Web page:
The scrap metal industry was a natural choice for newly arriving Eastern European immigrants who wanted to start their own business. The industry was just beginning to boom at the turn of the century, because of a recent innovation in steel processing that made it practical to work with used steel. There were few established concerns to compete against, and entering the business required little investment beyond a wagon or buggy. It was an easy jump for peddlers from Eastern Europe.
“You could go to a demolition site with a canvas bag, collect iron and sort it out — that’s all it took,” said historian Carl Zimring, author of “Cash for Your Trash: Scrap Recycling in America.”
Zimring was drawn to studying the topic after hearing the story of his own great-grandfather, who moved from Austria to Waterloo, Iowa, partially to escape antisemitism and partially because an uncle needed help collecting scrap from local farms. Zimring sought explanations for the overwhelming Jewish presence in the industry and found many social factors, including the fact that no one was willing to collect trash except the immigrants. Zimring said that, in large part, “it’s an accident of timing. Had it been 70 years earlier, we would be talking about it as an Irish industry.”
If the founding was an accident, the Jewish character of the scrap metal world has become much more. Denbo, for instance, would plan his family vacations around the scrap metal conventions. Coming from Alabama, the conventions were the first chance for Denbo’s three daughters to experience a large community of Jews.
“As far as I was concerned, it was a Jewish organization,” said Ariel Denbo, 23, Joel’s oldest daughter.
Ariel and her father listed the childhood friends whose families had sold off their businesses. In Joel Denbo’s case, all three daughters have opted for other professions — Ariel a lawyer, another daughter a doctor — and it’s not clear who will take over the business from the next generation. Ariel said she wanted a life with more Jewish religious and cultural opportunities than Decatur or Huntsville could offer.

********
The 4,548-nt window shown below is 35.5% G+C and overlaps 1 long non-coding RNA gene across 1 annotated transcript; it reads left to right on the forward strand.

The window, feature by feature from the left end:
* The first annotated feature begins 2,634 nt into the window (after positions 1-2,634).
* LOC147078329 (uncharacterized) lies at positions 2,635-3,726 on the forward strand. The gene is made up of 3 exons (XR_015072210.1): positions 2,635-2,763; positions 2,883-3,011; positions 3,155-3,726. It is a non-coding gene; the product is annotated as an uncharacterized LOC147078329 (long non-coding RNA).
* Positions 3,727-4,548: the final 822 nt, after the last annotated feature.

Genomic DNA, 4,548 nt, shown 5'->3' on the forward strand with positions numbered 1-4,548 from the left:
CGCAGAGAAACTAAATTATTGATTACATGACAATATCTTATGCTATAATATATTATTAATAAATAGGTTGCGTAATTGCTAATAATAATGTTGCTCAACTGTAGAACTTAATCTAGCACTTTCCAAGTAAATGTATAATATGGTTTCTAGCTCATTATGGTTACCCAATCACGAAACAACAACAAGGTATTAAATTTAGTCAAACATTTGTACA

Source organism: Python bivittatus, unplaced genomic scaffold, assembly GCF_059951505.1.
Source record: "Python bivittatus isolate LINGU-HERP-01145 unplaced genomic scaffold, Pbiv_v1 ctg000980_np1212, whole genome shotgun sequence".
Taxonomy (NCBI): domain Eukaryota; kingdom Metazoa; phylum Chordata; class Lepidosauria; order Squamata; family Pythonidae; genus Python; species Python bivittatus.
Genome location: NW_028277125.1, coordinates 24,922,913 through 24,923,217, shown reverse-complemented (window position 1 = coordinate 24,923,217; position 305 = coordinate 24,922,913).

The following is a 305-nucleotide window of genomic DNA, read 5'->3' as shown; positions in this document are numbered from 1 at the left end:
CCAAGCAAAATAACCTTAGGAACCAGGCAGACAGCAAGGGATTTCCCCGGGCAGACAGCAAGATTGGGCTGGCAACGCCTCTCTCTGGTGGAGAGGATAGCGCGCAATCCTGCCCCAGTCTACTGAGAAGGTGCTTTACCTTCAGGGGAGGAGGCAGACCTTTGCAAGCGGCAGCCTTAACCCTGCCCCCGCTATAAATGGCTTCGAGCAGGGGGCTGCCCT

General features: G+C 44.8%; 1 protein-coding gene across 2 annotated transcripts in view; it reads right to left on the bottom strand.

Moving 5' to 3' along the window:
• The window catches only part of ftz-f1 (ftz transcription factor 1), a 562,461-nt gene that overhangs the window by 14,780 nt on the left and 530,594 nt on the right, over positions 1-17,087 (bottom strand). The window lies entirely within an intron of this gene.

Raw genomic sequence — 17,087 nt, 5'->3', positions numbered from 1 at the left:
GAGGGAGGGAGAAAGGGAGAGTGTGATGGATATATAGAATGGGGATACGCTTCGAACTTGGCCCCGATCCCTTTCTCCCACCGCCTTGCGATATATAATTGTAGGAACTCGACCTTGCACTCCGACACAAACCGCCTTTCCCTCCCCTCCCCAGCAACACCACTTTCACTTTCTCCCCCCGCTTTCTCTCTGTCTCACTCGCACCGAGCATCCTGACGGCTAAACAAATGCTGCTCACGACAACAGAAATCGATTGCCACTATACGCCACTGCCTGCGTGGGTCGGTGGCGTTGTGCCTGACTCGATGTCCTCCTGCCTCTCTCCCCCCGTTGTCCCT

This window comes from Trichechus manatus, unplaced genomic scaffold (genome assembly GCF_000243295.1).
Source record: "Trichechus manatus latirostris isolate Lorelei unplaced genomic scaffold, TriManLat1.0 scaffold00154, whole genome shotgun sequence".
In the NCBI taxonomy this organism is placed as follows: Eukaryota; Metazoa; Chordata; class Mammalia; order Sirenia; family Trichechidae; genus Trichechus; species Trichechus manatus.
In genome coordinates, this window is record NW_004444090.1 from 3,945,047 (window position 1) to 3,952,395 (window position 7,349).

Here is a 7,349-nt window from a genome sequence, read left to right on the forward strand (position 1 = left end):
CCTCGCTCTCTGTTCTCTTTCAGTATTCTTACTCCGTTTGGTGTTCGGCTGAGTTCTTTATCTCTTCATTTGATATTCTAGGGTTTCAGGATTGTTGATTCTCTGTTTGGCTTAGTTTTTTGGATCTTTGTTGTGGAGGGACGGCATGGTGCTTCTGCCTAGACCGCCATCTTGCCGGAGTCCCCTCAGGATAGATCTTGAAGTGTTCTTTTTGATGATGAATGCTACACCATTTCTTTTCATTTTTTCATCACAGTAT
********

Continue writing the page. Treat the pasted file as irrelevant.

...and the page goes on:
“We’re educating our kids to be other things,” her father said. “It isn’t like it was when we first started.”
For his last act as chairman, Denbo used his clout to invite Harvard law professor Alan Dershowitz to address attendees of the main breakfast. After dining on bagels and lox, Denbo introduced Dershowitz as the “foremost scholar of Judaic studies.” Like the convention as a whole, Dershowitz did not explicitly acknowledge that he was a Jew speaking to a Jewish audience, but he dropped lots of references to Israeli politics and to the Talmud.
The wealth that has come through the industry has been channeled back into Jewish philanthropy. The current chairman of United Jewish Communities’ executive committee, Morton Plant, is a former president of ISRI. The Jewish federation building in Indianapolis is named after Barry Kroot’s grandfather. Until recently, Jewish federation fund-raisers were a regular feature of the ISRI conventions.
The Jewish character of this world, while cultural rather than religious, has been intense. The incoming chairman who succeeded Denbo, Frank Cozzi, grew up in an Italian scrap metal family in Chicago. He said that his distinct memory from Christmas was of a group of Jewish scrap metal dealers sitting around his grandfather’s living room, kibitzing.
“I probably know as many Yiddish swear words as Italian swear words,” Cozzi said.